German unemployment registered a surprising fall in June when the labour market in Europe's biggest economy proved robust, official data showed on Thursday while many EU countries battle lengthening jobless queues.
Analysts said Germany's "showcase" labour market was still bearing the fruits of past reforms, enabling it to better withstand a faltering economic climate and translating into good news for consumer spending.
"The German labour market is proving all in all to be in good shape. It's developing robustly despite the difficult economic environment," Federal Labour Office chief Frank-Juergen Weise said in a written statement.
The unemployment rate stood at 6.8 percent this month in seasonally-adjusted terms, according to the office's monthly figures.
This meant that the rate was the same as in May after that figure was revised slightly downwards.
But even though the rate was stable, that translated into 12,000 fewer people searching for work in June.
Analysts polled by Dow Jones Newswires had reckoned on a rise in the number of jobless of about 5,000 people, and a rate of 6.9 percent.
The figures provided further cheer to the German economy after a poll released Wednesday showed consumers remained confident, with their expectations about pay and the health of the economy continuing to rise.
The raw or unadjusted jobless total stood at 2.86 million and the jobless rate -- which measures the number of unemployed as a proportion of the working population as a whole -- at 6.6 percent, down from 6.8 percent a month earlier.
An analyst at Berenberg Bank, Christian Schulz, agreed that Germany's job market was showing itself to be robust despite having cooled slightly in recent months and, at 6.8 percent was back to the lowest rate since reunification in 1990.
"The impact of last year's euro crisis peak seems to be fading, so that jobs growth can resume," he said.
"Higher incomes, stable low inflation and higher job security provide strong fundamentals for consumption as well, which is picking up now that the confidence-dampening impact of the eurozone crisis is fading," he added.
ING Belgium economist Carsten Brzeski said the labour market's "spring revival" had been delayed after a high number of public holidays and cold weather in May "blurred" last month's figure.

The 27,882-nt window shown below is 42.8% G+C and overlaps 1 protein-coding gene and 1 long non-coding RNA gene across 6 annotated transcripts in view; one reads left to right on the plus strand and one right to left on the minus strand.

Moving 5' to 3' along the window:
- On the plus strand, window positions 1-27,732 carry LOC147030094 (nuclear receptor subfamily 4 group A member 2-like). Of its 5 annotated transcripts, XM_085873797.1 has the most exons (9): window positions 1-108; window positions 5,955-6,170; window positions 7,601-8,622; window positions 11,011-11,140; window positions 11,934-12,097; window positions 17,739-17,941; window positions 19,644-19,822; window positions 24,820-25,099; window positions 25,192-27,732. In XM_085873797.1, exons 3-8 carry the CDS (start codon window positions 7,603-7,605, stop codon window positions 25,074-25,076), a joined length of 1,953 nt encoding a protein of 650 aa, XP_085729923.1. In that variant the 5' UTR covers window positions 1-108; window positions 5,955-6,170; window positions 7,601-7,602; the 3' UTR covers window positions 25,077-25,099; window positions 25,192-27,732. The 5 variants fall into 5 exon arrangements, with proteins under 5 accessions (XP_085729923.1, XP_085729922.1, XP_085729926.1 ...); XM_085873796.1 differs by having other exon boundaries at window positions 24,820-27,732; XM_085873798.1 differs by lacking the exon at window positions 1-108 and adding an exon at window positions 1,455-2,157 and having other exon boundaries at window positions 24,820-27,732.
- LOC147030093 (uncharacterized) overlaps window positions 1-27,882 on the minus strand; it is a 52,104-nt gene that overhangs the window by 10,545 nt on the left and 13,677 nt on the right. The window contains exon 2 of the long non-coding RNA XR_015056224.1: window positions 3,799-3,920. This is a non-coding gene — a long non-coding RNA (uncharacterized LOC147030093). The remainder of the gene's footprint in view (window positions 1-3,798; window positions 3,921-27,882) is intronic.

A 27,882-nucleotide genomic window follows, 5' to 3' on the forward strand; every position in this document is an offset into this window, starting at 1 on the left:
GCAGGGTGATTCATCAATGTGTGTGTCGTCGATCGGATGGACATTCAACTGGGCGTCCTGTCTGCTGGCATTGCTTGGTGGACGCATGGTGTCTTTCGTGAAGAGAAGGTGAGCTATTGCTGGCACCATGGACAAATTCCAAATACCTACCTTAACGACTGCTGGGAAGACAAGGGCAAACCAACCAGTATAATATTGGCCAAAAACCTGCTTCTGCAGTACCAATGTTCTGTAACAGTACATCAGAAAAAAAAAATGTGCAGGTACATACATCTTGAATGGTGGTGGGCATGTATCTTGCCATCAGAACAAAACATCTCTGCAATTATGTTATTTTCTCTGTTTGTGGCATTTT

"The German labour market remains the showcase example for successful labour market reforms," he said, adding this month's revival was the strongest June revival since 2010.
"It seems as if earlier reforms are still paying off and that the German labour market needs less economic growth than in the past to create jobs," he commented.
Annalisa Piazza of Newedge Strategy concurred.
"Despite the cyclical slowdown, German unemployment remained stable at record low levels as past structural reforms and flexibility in the labour market rules helped companies to absorb the past few year's shocks," she said.
Europe's biggest economy narrowly scraped past a recession in the year's first quarter with 0.1-percent growth, after a contraction of 0.7 percent in the last quarter of 2012.
Meanwhile for the eurozone as a whole, unemployment hit a fresh high in April for the 24th month, deepening the plight of the jobless young, with youth unemployment spiralling to hit one out of two in Spain, for example.
Germany, where 5.6 percent of young people are without work and whose apprenticeship system is widely admired, hosts a conference on the issue next week, while EU leaders' talks beginning in Brussels later will also focus on the problem.
The German labour market "has weathered the muted spring stimulus and the uncertain signs from other European countries," Labour Minister Ursula von der Leyen commented in a statement.